dogs in the following order: fat > liver = muscle > brain > blood. 
    In general, the concentrations are higher in the tissues of female
    rats than in those of male rats, especially in the body fat.  The
    biological half-life in the body fat was 10.9 days in male rats and
    16.6 days in female rats.  A female dog pup that had fed only on its
    mother's milk (containing 0.7 mg/litre of whole milk) showed

    convulsions 15 days after birth.  The blood of the pup contained
    0.09 mg/litre.  These effects in the pup were also seen in a rat
    reproduction study.  Isobenzan is excreted via the milk of cows.

    Mosquito larvae and soil fungi metabolize isobenzan in the same way as
    vertebrates, yielding isobenzan-lactone.

    Isobenzan is very persistent in the environment and bioaccumulates. 
    It is highly toxic for fish, shrimps, and birds.  In the Netherlands,
    the country where isobenzan was produced, residues in the eggs of
    terns living along the Dutch coast ranged up to 0.45 mg/kg (mean,
    0.09 mg/kg); mean residues in mussels and fish were 0.05 mg/kg in
    1965.  Earthworm numbers were reduced in field plots treated with
    isobenzan at 2 kg/ha.  Nitrification was reduced, with a consequent
    increase in inorganic nitrogen, in soils treated with isobenzan in the
    field at 1 kg/ha; laboratory studies did not show any effects on
    nitrification at doses equivalent to 250 g/ha.

    The acute toxicity of isobenzan is high in mammals exposed via the
    oral or percutaneous route.  The mode of action is an overstimulation
    of the central nervous system, resulting in convulsions.  The acute
    toxicity of formulations of isobenzan varies according to the
    percentage of active ingredient present.

    Isobenzan is not a skin irritant, but some formulations may cause

    Limited short- and long-term oral studies on mice, rats, and dogs have
    been carried out.  Isobenzan may cause histological changes in the
    liver of the classical type associated with organochlorine
    intoxication.  In a long-term rat study, a no-observed-effect level
    (NOEL) of 5 mg/kg diet (ca 0.25 mg/kg body weight) was found.  In a
    2-year study on dogs, a NOEL of 0.025 mg/kg body weight was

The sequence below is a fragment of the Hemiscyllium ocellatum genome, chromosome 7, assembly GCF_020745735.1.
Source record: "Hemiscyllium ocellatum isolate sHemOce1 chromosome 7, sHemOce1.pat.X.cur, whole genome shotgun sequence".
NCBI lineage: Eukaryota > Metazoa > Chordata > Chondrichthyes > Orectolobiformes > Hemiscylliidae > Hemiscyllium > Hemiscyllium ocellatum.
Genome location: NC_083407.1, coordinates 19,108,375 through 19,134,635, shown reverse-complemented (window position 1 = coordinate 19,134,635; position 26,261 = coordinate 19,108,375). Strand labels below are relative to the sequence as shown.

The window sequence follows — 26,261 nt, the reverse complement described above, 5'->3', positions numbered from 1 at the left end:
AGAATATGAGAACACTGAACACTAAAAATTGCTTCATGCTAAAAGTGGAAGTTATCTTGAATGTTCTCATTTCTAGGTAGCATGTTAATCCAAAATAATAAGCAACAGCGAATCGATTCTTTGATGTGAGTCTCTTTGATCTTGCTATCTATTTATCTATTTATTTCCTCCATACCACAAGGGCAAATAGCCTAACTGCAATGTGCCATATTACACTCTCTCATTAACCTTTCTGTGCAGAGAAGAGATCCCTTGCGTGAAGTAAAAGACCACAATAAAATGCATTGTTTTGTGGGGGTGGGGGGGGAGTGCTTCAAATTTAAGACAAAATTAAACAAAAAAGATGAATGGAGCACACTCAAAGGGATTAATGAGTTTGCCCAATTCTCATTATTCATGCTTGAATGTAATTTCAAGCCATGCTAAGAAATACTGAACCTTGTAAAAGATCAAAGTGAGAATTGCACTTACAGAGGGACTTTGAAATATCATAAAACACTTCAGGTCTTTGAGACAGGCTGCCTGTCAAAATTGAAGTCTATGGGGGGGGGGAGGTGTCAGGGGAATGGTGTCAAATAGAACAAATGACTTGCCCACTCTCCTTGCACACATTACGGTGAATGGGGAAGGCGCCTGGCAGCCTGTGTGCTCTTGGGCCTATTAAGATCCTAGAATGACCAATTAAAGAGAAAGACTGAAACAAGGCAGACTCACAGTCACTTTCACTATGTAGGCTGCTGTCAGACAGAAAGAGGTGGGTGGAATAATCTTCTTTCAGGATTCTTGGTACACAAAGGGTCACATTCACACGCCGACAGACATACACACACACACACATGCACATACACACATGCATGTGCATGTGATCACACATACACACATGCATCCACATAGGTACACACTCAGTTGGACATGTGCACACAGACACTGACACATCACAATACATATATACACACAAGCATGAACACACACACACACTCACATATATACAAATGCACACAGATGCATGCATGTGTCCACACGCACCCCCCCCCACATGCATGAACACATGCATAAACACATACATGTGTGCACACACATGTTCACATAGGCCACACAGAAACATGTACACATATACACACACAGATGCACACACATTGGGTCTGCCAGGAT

A one-generation reproduction study on rats indicated a NOEL of
    0.1 mg/kg diet (ca 0.005 mg/kg body weight).  A higher dose level of
    1 mg/kg diet (ca 0.05 mg/kg body weight) decreased survival of pups.

    No teratogenicity or mutagenicity studies have been reported.

    No carcinogenic potential was demonstrated in a 2-year oral study on
    rats and an oral study on mice; both these studies were inadequate for
    the evaluation of carcinogenicity.

    The toxicological data base for isobenzan is incomplete. The Task
    Group considered that the quality of the data was generally poor, by
    today's standards, and that the data were inadequate to make an
    evaluation of the hazards of isobenzan for human health or for the

    Data on exposed human beings are limited to observations on workers in
    a factory in the Netherlands during the manufacture and formulation of
    isobenzan and related "drins".  No cases of skin irritation were
    reported. Convulsions occurred in several cases of intoxication, but
    the changes in the EEG pattern were reversible.  The intoxication
    threshold level (for convulsions) was estimated to be 0.015 mg
    isobenzan/litre blood.  The biological half-life of isobenzan in human
    blood was estimated to be of the order of 2.8 years.


    Isobenzan is highly toxic and very persistent.  The available
    information on the hazards of isobenzan is incomplete.  However,
    available data are sufficient to indicate that the hazards posed to
    those handling isobenzan, and to the environment, are such that any
    human or environmental exposure to this substance, either as an
    insecticide or for any other purpose, should not be allowed.


    4.1  Main Human Health Hazards, Prevention and Protection, First Aid

    Isobenzan is an organochlorine insecticide.  It is highly toxic (rat
    oral LD50: 5-10 mg/kg) and can be very hazardous for human beings if
    incorrectly or carelessly handled.  It is therefore essential that the
    correct precautions should be observed in its handling and use.

    The human health hazards of isobenzan exposure, together with
    preventive and protective measures and first aid, are listed in
    Table 2.

    4.1.1  Symptoms of poisoning

    Isobenzan is readily absorbed by mouth, by skin contact (especially
    liquid formulations), and by inhalation (especially dust or mist).  It